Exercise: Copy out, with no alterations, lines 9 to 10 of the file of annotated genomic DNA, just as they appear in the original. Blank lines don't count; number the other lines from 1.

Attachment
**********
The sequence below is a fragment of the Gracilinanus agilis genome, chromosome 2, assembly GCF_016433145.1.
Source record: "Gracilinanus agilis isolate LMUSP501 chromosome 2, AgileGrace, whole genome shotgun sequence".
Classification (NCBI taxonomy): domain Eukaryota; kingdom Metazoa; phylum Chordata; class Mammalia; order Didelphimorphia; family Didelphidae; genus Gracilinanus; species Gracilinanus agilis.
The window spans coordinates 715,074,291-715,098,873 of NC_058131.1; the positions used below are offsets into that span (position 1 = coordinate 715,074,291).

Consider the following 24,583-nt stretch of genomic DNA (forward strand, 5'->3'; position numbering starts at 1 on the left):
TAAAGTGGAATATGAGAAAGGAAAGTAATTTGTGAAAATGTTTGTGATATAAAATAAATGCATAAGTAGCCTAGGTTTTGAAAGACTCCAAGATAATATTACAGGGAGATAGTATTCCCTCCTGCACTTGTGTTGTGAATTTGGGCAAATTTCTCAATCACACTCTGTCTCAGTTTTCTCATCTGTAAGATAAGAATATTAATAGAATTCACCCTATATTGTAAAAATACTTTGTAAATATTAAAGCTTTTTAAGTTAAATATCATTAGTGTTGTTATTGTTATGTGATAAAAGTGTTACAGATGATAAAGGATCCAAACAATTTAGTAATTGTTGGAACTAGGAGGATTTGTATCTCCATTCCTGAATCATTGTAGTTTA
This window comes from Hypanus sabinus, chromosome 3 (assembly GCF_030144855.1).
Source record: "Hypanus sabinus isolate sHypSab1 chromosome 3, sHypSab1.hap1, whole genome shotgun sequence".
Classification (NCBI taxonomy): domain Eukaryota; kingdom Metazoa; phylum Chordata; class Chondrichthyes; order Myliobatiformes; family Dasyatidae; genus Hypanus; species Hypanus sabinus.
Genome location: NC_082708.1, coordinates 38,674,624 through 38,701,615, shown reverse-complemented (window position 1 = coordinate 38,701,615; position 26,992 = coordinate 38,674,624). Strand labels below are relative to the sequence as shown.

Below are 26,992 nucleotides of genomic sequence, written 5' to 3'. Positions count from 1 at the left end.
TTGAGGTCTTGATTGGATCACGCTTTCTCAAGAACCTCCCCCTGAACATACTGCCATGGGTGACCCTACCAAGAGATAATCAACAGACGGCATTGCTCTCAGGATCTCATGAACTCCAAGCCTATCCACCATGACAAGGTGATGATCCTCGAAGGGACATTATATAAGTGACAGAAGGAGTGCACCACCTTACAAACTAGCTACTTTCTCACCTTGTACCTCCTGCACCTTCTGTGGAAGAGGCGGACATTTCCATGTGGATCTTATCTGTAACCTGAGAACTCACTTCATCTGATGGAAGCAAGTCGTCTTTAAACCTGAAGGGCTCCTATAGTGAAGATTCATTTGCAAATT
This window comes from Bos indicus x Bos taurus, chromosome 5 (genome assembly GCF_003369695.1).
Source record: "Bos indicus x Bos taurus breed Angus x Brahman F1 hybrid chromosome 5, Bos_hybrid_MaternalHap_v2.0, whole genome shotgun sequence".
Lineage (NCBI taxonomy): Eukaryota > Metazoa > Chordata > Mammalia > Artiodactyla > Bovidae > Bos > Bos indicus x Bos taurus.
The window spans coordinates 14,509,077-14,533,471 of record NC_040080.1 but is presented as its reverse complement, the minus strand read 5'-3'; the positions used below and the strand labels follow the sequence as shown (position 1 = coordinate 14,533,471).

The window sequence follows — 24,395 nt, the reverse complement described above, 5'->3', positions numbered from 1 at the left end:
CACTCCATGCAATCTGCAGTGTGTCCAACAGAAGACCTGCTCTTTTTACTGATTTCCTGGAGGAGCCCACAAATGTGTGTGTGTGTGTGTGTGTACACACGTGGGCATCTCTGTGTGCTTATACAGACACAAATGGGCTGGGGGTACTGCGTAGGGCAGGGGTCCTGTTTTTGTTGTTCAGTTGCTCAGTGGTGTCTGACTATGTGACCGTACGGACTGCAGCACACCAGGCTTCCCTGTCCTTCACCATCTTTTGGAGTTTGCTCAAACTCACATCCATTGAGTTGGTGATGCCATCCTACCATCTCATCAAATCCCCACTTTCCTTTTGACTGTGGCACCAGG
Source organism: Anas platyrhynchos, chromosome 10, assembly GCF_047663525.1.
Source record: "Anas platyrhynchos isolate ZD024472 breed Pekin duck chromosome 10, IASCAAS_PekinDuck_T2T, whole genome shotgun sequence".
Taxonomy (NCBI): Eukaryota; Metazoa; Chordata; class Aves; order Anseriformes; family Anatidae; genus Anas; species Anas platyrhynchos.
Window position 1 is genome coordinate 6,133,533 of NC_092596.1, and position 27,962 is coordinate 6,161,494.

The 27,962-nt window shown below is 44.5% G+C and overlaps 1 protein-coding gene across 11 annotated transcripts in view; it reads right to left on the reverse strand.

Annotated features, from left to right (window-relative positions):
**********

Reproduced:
Classification (NCBI taxonomy): domain Eukaryota; kingdom Metazoa; phylum Chordata; class Chondrichthyes; order Myliobatiformes; family Dasyatidae; genus Hypanus; species Hypanus sabinus.
Genome location: NC_082708.1, coordinates 38,674,624 through 38,701,615, shown reverse-complemented (window position 1 = coordinate 38,701,615; position 26,992 = coordinate 38,674,624). Strand labels below are relative to the sequence as shown.